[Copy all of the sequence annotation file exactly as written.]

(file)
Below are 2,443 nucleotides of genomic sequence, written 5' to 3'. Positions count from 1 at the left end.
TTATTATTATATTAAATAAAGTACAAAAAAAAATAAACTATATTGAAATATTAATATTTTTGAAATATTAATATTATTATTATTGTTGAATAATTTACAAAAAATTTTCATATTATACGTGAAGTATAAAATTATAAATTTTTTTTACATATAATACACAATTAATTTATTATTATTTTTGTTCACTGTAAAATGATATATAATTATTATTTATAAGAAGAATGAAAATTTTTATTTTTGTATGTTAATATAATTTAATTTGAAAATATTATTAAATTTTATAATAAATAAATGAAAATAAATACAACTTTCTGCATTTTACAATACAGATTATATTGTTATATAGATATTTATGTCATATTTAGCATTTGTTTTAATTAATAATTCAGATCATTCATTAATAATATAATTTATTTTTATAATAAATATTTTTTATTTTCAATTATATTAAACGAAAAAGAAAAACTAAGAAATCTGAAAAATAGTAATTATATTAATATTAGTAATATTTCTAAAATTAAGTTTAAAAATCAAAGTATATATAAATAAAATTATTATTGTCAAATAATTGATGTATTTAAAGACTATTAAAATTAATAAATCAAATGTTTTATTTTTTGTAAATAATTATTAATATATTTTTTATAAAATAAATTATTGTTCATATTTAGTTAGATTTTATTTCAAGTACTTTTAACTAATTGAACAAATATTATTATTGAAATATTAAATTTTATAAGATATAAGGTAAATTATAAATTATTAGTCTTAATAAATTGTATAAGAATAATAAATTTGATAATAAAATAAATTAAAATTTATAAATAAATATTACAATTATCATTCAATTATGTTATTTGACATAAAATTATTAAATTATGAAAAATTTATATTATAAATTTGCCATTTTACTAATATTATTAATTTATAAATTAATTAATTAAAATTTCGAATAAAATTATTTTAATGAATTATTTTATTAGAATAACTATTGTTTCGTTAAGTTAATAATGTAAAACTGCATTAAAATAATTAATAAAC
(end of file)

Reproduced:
Below are 2,443 nucleotides of genomic sequence, written 5' to 3'. Positions count from 1 at the left end.
TTATTATTATATTAAATAAAGTACAAAAAAAAATAAACTATATTGAAATATTAATATTTTTGAAATATTAATATTATTATTATTGTTGAATAATTTACAAAAAATTTTCATATTATACGTGAAGTATAAAATTATAAATTTTTTTTACATATAATACACAATTAATTTATTATTATTTTTGTTCACTGTAAAATGATATATAATTATTATTTATAAGAAGAATGAAAATTTTTATTTTTGTATGTTAATATAATTTAATTTGAAAATATTATTAAATTTTATAATAAATAAATGAAAATAAATACAACTTTCTGCATTTTACAATACAGATTATATTGTTATATAGATATTTATGTCATATTTAGCATTTGTTTTAATTAATAATTCAGATCATTCATTAATAATATAATTTATTTTTATAATAAATATTTTTTATTTTCAATTATATTAAACGAAAAAGAAAAACTAAGAAATCTGAAAAATAGTAATTATATTAATATTAGTAATATTTCTAAAATTAAGTTTAAAAATCAAAGTATATATAAATAAAATTATTATTGTCAAATAATTGATGTATTTAAAGACTATTAAAATTAATAAATCAAATGTTTTATTTTTTGTAAATAATTATTAATATATTTTTTATAAAATAAATTATTGTTCATATTTAGTTAGATTTTATTTCAAGTACTTTTAACTAATTGAACAAATATTATTATTGAAATATTAAATTTTATAAGATATAAGGTAAATTATAAATTATTAGTCTTAATAAATTGTATAAGAATAATAAATTTGATAATAAAATAAATTAAAATTTATAAATAAATATTACAATTATCATTCAATTATGTTATTTGACATAAAATTATTAAATTATGAAAAATTTATATTATAAATTTGCCATTTTACTAATATTATTAATTTATAAATTAATTAATTAAAATTTCGAATAAAATTATTTTAATGAATTATTTTATTAGAATAACTATTGTTTCGTTAAGTTAATAATGTAAAACTGCATTAAAATAATTAATAAAC